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PEN Canada releases statement on calls to take down UBC Accountable

PEN Canada and PEN International have released a statement expressing concern over ongoing calls to take down UBC Accountable, a website that sprang up in the wake of the university’s firing of Steven Galloway as chair of the Creative Writing Program following an investigation pertaining to an allegation of sexual misconduct and other inappropriate behaviour. The website, which is critical of UBC’s handling of the situation, consists of an open letter and signatory statements of numerous authors – including Margaret Atwood, Susan Swan, and Yann Martel – in support Galloway’s “right to due process” and transparency from the university.

“Not all speech is accorded equal weight in the media and in other public arenas – speech by those without power and privilege has often been relegated to the margins. With this in mind, it is reasonable to assume that in cases such as this, perceived support of an accused by prominent Canadians can cause a chill and could deter victims of harassment and sexual violence from exercising their own right to freedom of expression,” reads the statement, which then continues: “At the same time, freedom of expression also includes the public’s right to access information on issues of general concern, and the freedom to debate these issues within the public sphere…. In the interest of freedom of expression, PEN believes the site should remain intact as a permanently accessible digital record of some of the public interest concerns in this case.”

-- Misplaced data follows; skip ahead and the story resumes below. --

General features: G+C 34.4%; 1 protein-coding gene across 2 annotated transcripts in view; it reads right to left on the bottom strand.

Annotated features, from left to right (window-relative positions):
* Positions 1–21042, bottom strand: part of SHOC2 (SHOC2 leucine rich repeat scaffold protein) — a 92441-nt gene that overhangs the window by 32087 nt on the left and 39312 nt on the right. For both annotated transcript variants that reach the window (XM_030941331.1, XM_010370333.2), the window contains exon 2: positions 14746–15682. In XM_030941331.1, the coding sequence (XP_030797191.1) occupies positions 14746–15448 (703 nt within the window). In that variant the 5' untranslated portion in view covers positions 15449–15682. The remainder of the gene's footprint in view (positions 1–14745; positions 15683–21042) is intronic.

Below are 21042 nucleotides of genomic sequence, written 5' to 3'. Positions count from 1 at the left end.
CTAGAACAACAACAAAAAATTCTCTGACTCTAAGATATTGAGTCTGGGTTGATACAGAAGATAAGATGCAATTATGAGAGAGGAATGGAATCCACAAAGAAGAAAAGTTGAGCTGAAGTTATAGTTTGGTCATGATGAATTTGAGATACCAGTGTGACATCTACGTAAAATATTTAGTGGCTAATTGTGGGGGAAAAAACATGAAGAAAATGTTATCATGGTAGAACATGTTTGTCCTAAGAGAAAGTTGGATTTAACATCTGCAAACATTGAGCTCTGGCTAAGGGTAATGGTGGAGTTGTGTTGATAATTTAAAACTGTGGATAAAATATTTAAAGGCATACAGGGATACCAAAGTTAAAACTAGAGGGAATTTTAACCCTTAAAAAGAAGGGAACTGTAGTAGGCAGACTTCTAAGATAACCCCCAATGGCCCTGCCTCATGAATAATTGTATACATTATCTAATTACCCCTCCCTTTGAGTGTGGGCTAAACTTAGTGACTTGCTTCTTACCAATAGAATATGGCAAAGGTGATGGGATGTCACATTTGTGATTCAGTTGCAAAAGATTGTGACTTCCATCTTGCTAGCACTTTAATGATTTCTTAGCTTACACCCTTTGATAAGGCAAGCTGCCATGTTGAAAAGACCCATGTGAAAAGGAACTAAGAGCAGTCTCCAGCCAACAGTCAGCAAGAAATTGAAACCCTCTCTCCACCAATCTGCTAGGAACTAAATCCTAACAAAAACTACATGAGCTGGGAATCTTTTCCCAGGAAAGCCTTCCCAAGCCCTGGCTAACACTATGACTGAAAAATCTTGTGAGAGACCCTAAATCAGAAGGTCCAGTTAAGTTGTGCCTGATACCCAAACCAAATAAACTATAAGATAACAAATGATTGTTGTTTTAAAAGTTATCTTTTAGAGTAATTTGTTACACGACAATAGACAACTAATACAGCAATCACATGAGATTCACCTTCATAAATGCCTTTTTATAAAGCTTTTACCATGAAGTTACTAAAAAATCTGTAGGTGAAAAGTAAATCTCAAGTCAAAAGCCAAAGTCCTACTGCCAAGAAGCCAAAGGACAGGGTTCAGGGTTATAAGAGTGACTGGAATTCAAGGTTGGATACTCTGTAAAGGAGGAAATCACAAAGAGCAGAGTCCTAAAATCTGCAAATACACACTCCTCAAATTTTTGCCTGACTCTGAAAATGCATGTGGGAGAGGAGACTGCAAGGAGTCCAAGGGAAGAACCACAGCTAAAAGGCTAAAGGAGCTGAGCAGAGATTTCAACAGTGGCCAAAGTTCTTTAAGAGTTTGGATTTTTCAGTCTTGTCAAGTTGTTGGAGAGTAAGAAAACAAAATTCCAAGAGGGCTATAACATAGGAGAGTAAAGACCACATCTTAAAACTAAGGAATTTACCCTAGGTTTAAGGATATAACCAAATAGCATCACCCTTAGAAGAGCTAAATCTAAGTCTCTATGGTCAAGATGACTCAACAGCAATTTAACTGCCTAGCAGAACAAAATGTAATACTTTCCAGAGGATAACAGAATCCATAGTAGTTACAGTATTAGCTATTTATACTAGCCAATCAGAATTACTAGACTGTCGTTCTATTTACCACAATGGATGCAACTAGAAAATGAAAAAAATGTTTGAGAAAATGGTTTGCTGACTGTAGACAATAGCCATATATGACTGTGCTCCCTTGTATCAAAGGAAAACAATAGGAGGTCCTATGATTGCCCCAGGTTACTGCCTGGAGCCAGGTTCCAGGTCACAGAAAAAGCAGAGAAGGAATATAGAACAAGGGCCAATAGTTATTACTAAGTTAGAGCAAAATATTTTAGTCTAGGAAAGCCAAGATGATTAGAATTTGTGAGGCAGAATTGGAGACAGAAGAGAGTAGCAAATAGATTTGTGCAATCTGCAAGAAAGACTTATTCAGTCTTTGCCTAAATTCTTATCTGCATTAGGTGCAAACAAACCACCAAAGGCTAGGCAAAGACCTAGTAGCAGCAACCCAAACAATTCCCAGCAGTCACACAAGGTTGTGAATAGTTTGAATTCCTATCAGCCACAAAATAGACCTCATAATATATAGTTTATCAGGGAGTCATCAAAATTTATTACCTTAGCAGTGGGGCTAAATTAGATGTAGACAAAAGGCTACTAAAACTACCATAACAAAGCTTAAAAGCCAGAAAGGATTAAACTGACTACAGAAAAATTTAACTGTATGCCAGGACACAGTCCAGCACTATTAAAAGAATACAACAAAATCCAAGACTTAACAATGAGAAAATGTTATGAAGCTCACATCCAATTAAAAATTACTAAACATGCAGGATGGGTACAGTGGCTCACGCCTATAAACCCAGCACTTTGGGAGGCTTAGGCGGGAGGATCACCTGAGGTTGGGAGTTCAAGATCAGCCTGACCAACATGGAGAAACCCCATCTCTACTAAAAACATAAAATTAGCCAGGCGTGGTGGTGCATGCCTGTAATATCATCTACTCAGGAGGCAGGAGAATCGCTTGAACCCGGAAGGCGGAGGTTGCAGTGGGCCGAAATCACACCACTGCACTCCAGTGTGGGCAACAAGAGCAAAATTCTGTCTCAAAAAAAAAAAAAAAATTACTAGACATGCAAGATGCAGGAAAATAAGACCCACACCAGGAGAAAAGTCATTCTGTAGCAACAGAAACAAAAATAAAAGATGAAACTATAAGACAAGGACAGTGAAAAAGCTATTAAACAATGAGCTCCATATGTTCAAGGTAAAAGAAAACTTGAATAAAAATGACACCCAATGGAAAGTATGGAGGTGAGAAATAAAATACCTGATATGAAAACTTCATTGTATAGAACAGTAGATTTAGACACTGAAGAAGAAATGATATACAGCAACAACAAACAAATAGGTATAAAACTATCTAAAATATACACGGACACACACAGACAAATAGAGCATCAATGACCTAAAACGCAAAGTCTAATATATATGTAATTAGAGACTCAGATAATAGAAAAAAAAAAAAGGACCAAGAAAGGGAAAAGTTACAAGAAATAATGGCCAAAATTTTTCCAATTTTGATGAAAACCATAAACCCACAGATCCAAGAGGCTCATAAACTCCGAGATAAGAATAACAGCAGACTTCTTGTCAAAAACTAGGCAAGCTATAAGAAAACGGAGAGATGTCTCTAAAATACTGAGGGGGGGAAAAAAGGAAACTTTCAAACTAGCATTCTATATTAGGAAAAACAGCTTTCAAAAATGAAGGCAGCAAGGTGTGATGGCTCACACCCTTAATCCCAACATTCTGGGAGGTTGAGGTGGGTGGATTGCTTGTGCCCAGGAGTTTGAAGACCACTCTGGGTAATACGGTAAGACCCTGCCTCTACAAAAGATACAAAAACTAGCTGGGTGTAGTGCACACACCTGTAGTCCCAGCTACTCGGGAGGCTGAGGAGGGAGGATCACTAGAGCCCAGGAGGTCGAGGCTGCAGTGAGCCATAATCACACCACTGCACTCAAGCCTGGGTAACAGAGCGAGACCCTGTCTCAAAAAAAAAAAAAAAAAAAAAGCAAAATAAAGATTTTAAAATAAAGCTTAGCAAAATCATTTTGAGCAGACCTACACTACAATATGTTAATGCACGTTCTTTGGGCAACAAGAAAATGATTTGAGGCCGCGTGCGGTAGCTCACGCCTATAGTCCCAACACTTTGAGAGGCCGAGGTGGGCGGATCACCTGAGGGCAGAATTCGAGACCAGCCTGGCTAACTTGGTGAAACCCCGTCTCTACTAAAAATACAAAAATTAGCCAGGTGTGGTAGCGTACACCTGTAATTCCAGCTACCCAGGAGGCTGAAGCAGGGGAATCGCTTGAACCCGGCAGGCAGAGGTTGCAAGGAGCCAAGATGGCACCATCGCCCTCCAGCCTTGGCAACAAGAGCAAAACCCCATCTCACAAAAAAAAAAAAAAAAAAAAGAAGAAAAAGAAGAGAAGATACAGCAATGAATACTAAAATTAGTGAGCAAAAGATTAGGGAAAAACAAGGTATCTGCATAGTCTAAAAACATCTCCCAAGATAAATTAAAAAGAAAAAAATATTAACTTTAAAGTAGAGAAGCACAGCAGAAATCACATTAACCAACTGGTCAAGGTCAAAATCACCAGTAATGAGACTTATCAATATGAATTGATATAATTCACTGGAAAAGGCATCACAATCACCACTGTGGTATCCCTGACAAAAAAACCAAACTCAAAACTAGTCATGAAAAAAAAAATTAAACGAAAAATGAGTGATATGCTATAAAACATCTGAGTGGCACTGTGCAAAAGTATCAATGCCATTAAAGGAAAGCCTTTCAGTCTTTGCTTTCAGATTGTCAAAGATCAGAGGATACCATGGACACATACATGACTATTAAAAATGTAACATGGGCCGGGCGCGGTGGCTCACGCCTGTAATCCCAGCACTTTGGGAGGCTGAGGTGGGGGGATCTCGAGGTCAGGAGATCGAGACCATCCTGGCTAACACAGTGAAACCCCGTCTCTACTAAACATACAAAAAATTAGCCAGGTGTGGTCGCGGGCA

While 11 of the authors who originally signed the open letter on UBC Accountable have since removed their names, poet and former UBC instructor Robert Bringhurst (who acknowledges he has never met Galloway or his accusers) added a signatory statement on Jan. 13, which ends: “The assertion that every accused deserves a fair hearing is radically different from the assertion that everyone or anyone accused of a crime is innocent. No one who thinks about the matter can fail to see that the one is a just principle, the other a preposterous distortion. But institutions cannot think, and some individuals are unwilling to. Those of us who are willing to think have to keep doing so – for their sake as well as our own.”

In addition to Bringhurst’s statement, U.S. author Laura Kipnis (Unwanted Advances: Sexual Paranoia Comes to Campus) has added her name to the signatories list.